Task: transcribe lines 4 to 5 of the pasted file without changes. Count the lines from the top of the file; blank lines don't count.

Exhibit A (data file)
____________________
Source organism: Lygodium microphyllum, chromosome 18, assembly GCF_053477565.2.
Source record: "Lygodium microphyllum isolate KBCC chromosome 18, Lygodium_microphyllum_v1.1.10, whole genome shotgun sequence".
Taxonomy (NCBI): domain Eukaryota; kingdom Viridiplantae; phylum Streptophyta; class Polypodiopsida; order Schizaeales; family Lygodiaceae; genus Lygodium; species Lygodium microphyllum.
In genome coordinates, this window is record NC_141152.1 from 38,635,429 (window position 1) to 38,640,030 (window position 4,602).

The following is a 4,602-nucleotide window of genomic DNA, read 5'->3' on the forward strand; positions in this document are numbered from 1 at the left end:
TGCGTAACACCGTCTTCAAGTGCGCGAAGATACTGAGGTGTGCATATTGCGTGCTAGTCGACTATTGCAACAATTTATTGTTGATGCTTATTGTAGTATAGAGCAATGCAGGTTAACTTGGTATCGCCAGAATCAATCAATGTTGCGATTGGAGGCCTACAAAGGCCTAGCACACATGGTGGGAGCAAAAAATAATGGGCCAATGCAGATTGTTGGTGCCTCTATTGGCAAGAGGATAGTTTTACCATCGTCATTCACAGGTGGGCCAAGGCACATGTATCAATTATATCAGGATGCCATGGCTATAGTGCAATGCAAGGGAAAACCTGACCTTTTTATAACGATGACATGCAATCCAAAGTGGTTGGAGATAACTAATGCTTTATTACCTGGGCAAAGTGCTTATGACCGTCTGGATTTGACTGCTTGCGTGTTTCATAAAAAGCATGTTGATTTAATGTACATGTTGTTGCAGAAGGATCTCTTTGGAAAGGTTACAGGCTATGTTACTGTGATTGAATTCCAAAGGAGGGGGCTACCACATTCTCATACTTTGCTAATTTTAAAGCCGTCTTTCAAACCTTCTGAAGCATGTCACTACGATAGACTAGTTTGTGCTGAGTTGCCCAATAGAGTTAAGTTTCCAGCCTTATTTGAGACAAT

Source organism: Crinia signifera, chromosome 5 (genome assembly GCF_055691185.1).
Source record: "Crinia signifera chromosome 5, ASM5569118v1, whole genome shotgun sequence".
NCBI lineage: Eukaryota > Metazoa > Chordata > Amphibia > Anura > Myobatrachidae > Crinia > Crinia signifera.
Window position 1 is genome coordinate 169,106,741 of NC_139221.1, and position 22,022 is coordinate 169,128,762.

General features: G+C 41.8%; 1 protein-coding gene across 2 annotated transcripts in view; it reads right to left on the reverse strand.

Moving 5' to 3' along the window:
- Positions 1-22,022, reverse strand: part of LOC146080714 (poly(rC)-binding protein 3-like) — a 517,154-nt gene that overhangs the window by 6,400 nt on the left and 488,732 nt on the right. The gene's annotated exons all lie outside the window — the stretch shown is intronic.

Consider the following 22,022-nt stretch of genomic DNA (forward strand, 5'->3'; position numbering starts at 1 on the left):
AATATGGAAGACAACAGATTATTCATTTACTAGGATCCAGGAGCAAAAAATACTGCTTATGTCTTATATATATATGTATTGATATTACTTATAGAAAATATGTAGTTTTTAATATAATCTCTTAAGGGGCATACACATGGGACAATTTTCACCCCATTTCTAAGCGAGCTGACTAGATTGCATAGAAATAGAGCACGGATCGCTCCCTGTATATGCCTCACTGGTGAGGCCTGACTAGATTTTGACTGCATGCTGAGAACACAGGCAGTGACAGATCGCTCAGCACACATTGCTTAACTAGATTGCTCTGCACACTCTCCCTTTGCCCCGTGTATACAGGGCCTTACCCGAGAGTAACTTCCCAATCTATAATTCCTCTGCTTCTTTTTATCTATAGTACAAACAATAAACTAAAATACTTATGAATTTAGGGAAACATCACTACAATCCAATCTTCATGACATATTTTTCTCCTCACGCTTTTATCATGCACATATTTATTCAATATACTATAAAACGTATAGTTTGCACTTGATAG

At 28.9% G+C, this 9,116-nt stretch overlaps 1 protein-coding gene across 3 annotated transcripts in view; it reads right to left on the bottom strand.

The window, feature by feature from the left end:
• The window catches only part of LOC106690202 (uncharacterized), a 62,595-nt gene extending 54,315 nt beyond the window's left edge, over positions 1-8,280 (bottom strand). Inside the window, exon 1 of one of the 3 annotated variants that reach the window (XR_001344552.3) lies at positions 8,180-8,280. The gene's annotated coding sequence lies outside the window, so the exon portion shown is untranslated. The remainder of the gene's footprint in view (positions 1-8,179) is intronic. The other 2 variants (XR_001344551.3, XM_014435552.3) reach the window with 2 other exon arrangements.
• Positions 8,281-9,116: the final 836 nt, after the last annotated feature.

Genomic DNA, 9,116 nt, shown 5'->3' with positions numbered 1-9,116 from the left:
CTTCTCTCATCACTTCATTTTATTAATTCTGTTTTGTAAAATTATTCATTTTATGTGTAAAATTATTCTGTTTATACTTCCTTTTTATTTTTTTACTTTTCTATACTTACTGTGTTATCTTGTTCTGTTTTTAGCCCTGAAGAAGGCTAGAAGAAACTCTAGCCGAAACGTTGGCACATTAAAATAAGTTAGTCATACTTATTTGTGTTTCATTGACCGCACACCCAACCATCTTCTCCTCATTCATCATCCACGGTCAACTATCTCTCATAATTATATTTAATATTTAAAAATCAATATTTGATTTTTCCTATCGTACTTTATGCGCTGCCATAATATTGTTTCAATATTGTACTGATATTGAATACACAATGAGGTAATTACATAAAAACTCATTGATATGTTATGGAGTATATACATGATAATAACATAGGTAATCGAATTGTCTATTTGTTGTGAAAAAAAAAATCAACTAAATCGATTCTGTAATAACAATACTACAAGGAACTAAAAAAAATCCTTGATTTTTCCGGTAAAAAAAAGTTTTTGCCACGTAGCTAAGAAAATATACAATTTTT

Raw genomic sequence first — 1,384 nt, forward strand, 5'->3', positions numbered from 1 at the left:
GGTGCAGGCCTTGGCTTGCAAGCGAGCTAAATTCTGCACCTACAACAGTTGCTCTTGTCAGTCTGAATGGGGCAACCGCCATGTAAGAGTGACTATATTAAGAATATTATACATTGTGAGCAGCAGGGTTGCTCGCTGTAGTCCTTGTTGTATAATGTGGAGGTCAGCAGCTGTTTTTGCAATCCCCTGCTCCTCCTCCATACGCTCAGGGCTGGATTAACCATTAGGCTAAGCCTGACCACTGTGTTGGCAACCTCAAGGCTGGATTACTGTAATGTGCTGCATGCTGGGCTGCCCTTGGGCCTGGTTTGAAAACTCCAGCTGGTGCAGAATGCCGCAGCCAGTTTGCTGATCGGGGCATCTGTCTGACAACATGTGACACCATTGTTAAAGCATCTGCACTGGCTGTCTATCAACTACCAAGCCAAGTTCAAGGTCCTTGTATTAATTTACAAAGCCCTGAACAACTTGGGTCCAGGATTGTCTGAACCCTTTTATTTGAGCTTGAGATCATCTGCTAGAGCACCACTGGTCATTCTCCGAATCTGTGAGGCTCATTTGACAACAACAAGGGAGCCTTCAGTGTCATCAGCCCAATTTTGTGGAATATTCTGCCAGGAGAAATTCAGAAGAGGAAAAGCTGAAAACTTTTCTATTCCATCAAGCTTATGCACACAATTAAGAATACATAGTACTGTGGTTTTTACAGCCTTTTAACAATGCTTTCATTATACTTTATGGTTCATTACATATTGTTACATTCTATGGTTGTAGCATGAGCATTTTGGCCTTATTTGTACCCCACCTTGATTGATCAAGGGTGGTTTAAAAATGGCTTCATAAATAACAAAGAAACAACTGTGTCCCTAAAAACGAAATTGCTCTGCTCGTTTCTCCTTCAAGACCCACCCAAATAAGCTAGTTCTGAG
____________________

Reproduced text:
In genome coordinates, this window is record NC_141152.1 from 38,635,429 (window position 1) to 38,640,030 (window position 4,602).

The following is a 4,602-nucleotide window of genomic DNA, read 5'->3' on the forward strand; positions in this document are numbered from 1 at the left end: